This year the only way to find most of the data is by searching five different lengthy PDFs, found two-thirds of the way down the DCH’s Medicaid Quality webpage, and then compiling the data.
“Shining a light on where the program is meeting the mark and where it’s fallen short and still needs some improvement would actually be important for helping folks understand why the Medicaid program needs to exist,” said Colbert.
Georgia has cut from nine to three the number of maternal health care indicators it publishes in its internal Medicaid quality reports.
Medicaid covers about half of births in Georgia, a state with a well-known maternal mortality crisis.
Georgia changed its approach to reporting Medicaid quality data within its own documents and to the federal government two years ago.
Georgia’s most recent annual state reports published information on only three maternal health indicators:
- Timeliness of prenatal care
- Percentage of infants with low birthweight
- Timeliness of postnatal care
The first two measures are featured in the state’s annual reports but this year, for the first time, finding information about timeliness of postnatal care requires digging through five separate PDFs.
Missing entirely from the most recent annual reports are indicators the state formerly reported on, such as:
- Caesarean and elective delivery rates
- Rates of mental health evaluation for pregnant women
- Use of steroids during pregnancy
- Frequency of post-partum care
“These indicators that are no longer being publicly made available are really good at helping us figure out how we got there,” said Amber Mack, a research and policy analyst at Healthy Mothers, Healthy Babies Coalition of Georgia, referring to the state’s maternal mortality crisis.
Earlier this year, the state approved extending Medicaid coverage for low-income new mothers from two to six months after delivery.
“How are we going to track and see if timeliness of postpartum care has improved…especially compared to other states?” asked Mack, the policy analyst.
Lagging Behind In Maternal Care
The maternal health measures Georgia does report show that the insurance companies delivering care to Medicaid and PeachCare members are behind national quality benchmarks for maternal care.
The companies’ performance on timeliness of prenatal care ranks in the 49th percentile or below, according to a national health care quality measure the state uses.
The numbers the state reports to the federal Core Set also reflect a downward trend. The most recent report to the federal government stated that 67 percent of Georgia Medicaid members were getting timely prenatal care, in contrast to the 81 percent reported four years ago.
Georgia’s rates of low-birthweight deliveries appear to be rising, according to our analysis of the state’s data. The latest state latest data show the weighted average for the four companies at 9.45 percent, compared to 8.74 percent two years ago.
Only about two-thirds of Georgia mothers on Medicaid are getting timely postnatal care. For the first time this year, data on postpartum care was not included in the state annual report.
When asked why Georgia reported only two maternal health measures to the latest federal core set, Roberts said the agency is prioritizing prenatal care, which “provides a sizable opportunity to improve care for both the mother and the infant.”
“It is our hope that these upstream efforts will help to reduce the percentage of live births that weighed less than 2,500 grams [roughly 5 pounds 8 ounces],” said Roberts via email.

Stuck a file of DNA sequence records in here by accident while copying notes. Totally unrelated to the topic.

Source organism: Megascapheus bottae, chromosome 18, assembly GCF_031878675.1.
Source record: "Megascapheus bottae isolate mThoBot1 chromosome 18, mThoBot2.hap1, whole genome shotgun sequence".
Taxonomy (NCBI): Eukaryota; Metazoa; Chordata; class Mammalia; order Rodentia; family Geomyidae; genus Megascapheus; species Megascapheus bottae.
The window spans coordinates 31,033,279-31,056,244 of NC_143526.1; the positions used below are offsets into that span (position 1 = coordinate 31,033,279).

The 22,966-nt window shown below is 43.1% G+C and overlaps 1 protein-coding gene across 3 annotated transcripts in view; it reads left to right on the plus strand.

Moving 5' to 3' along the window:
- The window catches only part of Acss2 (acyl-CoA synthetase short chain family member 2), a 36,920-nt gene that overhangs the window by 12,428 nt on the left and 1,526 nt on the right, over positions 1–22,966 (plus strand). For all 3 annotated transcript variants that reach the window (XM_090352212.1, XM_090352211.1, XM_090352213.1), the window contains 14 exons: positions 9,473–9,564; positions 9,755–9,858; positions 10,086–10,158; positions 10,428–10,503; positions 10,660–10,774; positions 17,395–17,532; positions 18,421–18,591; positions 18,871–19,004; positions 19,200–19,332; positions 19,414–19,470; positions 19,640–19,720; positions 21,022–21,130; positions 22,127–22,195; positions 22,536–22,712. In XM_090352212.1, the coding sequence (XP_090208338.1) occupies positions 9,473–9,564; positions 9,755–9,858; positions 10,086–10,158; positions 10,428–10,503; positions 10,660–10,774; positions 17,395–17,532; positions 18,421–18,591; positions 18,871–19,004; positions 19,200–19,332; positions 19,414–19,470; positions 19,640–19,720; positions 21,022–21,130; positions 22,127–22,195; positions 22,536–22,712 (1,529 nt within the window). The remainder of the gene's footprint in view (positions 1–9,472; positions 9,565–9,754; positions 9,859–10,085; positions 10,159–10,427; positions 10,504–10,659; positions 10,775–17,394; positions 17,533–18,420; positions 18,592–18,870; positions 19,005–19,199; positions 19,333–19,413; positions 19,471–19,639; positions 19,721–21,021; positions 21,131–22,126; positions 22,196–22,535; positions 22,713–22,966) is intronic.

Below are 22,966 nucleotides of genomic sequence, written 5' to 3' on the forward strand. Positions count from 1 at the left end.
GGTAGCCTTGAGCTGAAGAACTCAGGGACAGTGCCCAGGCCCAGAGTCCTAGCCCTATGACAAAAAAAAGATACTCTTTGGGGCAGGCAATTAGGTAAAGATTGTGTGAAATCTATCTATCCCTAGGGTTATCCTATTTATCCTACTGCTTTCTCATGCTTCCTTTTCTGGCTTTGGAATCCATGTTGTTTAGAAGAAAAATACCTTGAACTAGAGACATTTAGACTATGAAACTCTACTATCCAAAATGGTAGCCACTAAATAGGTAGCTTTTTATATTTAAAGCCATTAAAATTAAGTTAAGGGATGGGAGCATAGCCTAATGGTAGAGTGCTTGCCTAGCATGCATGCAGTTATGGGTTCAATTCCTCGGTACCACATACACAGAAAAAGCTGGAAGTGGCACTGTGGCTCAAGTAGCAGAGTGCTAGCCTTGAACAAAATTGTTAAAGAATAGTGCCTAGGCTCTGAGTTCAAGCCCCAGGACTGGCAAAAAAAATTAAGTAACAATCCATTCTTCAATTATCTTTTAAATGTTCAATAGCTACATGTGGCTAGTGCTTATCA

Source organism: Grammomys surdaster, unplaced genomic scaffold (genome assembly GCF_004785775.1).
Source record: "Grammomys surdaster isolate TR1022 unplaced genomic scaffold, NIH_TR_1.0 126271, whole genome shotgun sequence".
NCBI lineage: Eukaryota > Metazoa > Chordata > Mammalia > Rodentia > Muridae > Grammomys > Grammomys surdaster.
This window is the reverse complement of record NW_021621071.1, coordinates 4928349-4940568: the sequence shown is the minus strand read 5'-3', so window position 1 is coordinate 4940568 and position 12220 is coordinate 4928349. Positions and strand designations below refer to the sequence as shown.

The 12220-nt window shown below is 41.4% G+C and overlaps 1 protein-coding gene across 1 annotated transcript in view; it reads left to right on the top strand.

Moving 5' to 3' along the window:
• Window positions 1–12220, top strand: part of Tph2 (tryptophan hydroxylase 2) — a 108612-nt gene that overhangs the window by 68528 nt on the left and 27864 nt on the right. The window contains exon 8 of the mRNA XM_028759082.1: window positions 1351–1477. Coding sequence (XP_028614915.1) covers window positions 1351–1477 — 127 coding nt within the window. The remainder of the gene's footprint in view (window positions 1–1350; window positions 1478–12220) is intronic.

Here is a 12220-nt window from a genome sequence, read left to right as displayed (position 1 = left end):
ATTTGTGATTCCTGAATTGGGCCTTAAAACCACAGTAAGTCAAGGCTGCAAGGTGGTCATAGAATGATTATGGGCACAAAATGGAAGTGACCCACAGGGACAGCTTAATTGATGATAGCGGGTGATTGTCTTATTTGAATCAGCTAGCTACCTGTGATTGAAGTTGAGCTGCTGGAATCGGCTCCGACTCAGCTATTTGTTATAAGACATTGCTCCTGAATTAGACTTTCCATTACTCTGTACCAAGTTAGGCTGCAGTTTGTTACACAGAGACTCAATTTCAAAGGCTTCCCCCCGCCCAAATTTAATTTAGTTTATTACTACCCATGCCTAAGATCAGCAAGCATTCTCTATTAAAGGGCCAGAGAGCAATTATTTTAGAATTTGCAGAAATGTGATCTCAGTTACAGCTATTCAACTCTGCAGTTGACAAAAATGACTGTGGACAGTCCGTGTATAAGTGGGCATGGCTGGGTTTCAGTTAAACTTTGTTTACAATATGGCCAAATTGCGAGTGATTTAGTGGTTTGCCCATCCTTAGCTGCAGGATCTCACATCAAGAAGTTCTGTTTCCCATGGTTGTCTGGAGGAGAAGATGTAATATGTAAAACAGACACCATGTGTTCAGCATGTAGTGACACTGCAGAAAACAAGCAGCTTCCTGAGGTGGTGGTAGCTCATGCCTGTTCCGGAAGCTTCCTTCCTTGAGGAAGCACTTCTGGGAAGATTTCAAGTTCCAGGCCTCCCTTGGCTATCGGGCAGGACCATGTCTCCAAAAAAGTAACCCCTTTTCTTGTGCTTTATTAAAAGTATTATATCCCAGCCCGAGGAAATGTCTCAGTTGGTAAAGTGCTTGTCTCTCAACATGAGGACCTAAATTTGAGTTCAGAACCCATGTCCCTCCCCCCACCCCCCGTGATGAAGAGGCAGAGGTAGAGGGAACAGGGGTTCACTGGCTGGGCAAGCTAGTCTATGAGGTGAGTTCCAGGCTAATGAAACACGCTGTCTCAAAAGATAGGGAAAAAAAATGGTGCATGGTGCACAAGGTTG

Missing Mental Health Measures
Georgia has cut back on mental health reporting within its state reports.
Georgia’s Core Set data left out at least 10 other mental health measures that neighboring states reported.
The reduction in reporting is concerning because the state faces “a behavioral crisis for our children,” said Sitkoff of Voices for Georgia’s Children.
Alabama, Florida, Tennessee, South Carolina, and North Carolina reported almost all mental health measures to the latest data set, while Georgia reported only on depression screening.
Georgia’s Core Set report did not include data about Medicaid and CHIP that most other states’ reports did, such as:
- Antidepressant medication management
- Whether adults and children seen at hospitals for substance abuse or mental illness receive timely follow-up
- How many children are prescribed multiple antipsychotics at the same time
- How many children get treatments such as counseling for behavioral health issues, when they are also prescribed an antipsychotic drug
- Opioid use rates
In the mental health category, Georgia’s latest state and federal annual reports included data only on screening for depression in adults and children.
Detailed mental health performance data is available on the DCH website, but it is split across five separate PDFs in contrast to prior years. These separate reports lack national benchmarks.
Finding information about how state insurance plans provide care to people with diabetes is also more difficult this year.
Georgia reported only one of six requested diabetes or weight-related measures to the federal Core Set.
The state’s annual reports also cut from 12 to two the diabetes health measures it presented. Though the additional information is available this year, it is difficult to find and lacks national benchmarks, in contrast with past reports.
The state did not report information to the feds about rates of blood-sugar testing this year, although last year’s report showed a testing rate of 66.6 percent, third-lowest in the nation.
This story comes to GPB through a reporting partnership with Georgia Health News.